The glacial fjords of Southeast Alaska are deep watery valleys inhabited by a vast array of marine life. Sharks, whales, salmon and teeming schools of herring swim in these waters. Crabs, octopus and shrimp live on the sea floor, a murky realm inhabited by rockfish, cod, skates and halibut, which can grow to weigh hundreds of pounds. But the most important and abundant life-forms in the sea are plankton, tiny, free-floating plants and animals that form the basis of the food web for virtually all life in the ocean.
Phytoplankton are plants, algae that make food from sunlight. Zooplankton are tiny animals; some are single-celled and others are larval forms of crabs, sea stars and fish that eventually transform into free swimming or seafloor-dwelling creatures. Zooplankton feed on each other, bacteria, phytoplankton, fish waste and dead animals. Some plankton are phosphorescent and can make the water glow at night, especially when agitated by a boat wake or wave action.
Plankton feed copepods, tiny, incredibly abundant crustaceans, which in turn feed euphausiids, shrimp-like crustaceans often called krill. They also feed small fish such as herring, smelt, sticklebacks and sand lance. Juvenile salmon, cod, hake, and pollock feed on the herring and krill; giant humpback whales filter the tiny creatures from the water by the ton.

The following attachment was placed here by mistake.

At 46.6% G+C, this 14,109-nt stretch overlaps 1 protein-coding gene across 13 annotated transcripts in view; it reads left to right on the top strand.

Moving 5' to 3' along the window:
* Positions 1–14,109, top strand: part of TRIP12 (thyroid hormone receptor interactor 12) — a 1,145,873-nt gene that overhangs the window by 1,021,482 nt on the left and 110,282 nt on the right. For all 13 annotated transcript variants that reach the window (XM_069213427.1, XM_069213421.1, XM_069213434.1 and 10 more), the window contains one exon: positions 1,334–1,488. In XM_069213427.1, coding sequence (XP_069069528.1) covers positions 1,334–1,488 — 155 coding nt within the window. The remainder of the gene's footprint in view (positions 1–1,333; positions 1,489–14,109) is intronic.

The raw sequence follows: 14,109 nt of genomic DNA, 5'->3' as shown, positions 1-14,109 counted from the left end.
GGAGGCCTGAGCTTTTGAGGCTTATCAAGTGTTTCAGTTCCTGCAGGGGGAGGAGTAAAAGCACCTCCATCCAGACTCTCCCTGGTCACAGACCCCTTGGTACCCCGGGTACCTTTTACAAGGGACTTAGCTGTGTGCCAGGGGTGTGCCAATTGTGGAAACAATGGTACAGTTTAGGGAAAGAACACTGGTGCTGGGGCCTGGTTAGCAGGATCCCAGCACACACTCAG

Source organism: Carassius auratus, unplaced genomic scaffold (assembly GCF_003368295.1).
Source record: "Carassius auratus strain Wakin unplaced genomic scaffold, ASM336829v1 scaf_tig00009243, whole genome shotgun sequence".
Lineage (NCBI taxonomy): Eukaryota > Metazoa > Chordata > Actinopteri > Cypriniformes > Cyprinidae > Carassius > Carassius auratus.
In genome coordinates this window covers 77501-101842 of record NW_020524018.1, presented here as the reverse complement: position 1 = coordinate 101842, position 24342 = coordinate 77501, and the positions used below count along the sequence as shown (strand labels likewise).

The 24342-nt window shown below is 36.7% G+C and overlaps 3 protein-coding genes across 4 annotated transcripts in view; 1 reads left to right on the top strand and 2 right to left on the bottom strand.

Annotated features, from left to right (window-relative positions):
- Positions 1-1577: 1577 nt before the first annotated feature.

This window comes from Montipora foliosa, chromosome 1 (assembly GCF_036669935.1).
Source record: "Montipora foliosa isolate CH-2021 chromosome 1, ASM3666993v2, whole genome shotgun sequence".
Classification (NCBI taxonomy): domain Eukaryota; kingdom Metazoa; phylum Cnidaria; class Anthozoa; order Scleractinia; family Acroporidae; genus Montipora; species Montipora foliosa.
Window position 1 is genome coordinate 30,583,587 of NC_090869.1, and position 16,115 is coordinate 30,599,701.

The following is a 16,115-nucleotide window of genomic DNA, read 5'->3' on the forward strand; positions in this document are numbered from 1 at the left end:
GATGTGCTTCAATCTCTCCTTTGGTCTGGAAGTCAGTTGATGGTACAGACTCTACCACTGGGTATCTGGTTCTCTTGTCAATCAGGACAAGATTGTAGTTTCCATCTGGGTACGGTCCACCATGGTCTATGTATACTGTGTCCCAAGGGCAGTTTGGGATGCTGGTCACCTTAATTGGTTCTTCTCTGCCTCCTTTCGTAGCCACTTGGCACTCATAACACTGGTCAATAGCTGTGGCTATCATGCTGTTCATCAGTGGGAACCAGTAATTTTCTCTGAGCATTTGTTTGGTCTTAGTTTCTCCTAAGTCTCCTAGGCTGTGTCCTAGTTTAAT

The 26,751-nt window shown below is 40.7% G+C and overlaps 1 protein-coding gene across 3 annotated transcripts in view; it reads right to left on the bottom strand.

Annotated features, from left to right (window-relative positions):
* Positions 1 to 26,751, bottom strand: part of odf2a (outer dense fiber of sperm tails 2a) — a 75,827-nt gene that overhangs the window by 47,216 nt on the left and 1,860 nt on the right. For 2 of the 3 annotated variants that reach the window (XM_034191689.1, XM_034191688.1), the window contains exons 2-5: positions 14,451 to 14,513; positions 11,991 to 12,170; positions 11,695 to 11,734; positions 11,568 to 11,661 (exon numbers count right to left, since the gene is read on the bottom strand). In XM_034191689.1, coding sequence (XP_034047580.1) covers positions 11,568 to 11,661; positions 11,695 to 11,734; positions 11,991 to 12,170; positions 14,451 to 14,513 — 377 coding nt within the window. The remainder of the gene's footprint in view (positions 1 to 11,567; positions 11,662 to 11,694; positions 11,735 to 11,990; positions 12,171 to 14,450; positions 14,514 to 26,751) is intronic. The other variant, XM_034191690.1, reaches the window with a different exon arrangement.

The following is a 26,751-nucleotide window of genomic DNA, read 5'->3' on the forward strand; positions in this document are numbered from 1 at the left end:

Much of the life in the sea makes daily (and seasonal) migrations up and down through the water column. Zooplankton tend to be deeper by day than at night. Some animals, like sleeper sharks, hunt and swim in an oscillating pattern, ranging between the sea floor and the surface. Schools of herring form balls, large masses of thousands of fish. Salmon and marine mammals pursue these balls of herring.
The sea floor can be rocky, sandy or muddy. Corals, sponges, shellfish, sea pens and other life grow on the bottom. Many sea floor dwellers feed on the rain of detritus (sinking plankton, dead animals and waste) that falls from above.
Different conditions affect the fertility of the Inside Passage: the salinity, depth and temperature of the water, the season of the year, and the proximity to the open ocean, rivers, glaciers and wetlands. Currents and upwelling mix water and create places that are especially productive - and these can be hot spots for fishermen and wildlife watchers.